Dr. Nilan helped create the Genetics Department and served as department Chair for nine years. In 1979 he was appointed Dean of the College of Science, a position he held for twelve years until his retirement in 1992. During his years in the ‘deanery’ as he lovingly called it, Nilan oversaw the development of numerous programs, including statistics, environmental sciences and regional planning, zoophysiology, and plant physiology. He also supported the development of two essential and widely-used Laboratories of Bioanalysis and Biotechnology, the Electron Microscopy Center, and the Nuclear Magnetic Resonance Center.
During his long and distinguished career he won several awards and honors, including appointment to the Danish Academy of Science, the Nilan Distinguished Professorship in Barley Research and Education, the Washington State University Foundation Outstanding Service Award, the College of Sciences Legacy of Excellence Award, and most recently the establishment of the Robert A. Nilan Endowed Chair. One of his proudest career accomplishments was being a founding member of the International Barley Genetics Symposium. As he said of his beloved WSU, I can think of no other institution where I would have had such a rewarding and satisfying career.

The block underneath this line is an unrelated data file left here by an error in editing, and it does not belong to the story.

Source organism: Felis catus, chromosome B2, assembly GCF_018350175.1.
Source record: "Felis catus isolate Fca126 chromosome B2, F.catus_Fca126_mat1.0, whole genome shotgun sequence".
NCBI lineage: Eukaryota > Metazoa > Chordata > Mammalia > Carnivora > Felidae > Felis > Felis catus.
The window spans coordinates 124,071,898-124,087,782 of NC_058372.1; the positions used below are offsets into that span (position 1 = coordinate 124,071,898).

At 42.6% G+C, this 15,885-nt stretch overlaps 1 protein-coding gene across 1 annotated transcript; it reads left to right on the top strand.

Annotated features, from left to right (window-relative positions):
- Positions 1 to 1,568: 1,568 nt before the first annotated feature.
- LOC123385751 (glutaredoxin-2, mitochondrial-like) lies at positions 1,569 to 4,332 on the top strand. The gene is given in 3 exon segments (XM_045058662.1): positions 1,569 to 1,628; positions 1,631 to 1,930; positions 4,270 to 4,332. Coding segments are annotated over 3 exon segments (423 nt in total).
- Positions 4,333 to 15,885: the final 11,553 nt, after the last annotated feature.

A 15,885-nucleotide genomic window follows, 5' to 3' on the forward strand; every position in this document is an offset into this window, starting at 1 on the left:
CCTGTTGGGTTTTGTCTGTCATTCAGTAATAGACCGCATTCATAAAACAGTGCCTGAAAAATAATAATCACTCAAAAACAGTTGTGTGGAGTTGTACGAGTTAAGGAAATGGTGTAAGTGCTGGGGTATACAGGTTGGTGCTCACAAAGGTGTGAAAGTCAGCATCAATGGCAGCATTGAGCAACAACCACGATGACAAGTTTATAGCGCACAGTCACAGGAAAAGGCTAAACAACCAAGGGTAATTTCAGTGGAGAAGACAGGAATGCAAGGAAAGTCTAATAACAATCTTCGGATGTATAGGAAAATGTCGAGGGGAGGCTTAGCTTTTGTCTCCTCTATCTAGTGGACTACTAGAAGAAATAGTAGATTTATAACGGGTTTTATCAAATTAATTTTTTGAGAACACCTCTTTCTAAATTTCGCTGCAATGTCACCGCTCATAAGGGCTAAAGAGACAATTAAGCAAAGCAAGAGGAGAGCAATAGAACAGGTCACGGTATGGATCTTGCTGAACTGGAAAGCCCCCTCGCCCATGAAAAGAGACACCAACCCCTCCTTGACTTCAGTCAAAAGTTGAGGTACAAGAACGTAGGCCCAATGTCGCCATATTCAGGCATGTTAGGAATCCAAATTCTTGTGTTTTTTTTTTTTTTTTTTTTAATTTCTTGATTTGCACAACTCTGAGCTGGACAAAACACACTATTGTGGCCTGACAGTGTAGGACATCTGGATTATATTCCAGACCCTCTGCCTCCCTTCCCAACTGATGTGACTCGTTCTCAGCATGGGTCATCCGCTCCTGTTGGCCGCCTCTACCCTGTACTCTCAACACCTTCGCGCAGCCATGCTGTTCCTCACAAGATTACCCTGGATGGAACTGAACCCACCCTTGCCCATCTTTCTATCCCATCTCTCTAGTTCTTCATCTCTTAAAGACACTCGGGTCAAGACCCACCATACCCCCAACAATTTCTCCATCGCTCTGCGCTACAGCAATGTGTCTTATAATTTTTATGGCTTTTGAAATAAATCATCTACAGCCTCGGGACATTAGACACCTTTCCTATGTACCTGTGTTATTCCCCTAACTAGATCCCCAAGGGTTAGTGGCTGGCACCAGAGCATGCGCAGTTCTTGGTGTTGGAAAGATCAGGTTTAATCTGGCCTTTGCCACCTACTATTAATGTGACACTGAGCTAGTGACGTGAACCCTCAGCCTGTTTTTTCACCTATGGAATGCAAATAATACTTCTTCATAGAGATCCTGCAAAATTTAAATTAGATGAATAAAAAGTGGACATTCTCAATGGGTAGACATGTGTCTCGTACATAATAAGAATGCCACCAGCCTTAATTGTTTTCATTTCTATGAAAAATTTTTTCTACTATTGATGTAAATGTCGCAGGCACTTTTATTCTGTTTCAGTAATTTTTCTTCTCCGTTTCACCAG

Beyond his extensive academic and research contributions, he and Win were significant financial benefactors to the University, Pullman Regional Hospital, and WSU Museum of Art.
In 2007 he lost Winona, his wonderful wife of 59 years. He would later spend several happy years with long time friend Betty Clark. At the end of his life he was so very ready to make the journey home to be with Winona and thrived to the end in the care of Rob Mutisya. As people travel the journey of dementia they often express an essential nature. Family, friends, and caregivers will attest that Bob’s essential nature was love.
Nilan is survived by children Judith Nilan (Dennis Crowley), Gregory Nilan (Kate Bohn-Nilan & Laura Costadone), Patricia Nilan, and grandchildren Nicholas Nilan, Sydney Nilan, Brendan Lutes, Jaimi Lutes, and Jordan Lutes, and great-grandson Braxton Nilan. He will be deeply missed by Betty Clark, the Clark family and so many, many other friends and colleagues.
A celebration of Bob, his life, and the family, colleagues, community, and University he so dearly loved will be held on Saturday, January 23, 2016 at 2:00 PM in Ensminger Pavilion on the WSU campus. In honor of Dr. Nilan, donations can be made to Pullman Regional Hospital (840 SE Bishop Blvd., Suite 200, Pullman, WA 99163) or the Robert A. Nilan Endowed Chair through the WSU Foundation (P.O. Box 646228, Pullman, WA 99164-6228).
Dr. Roy Goss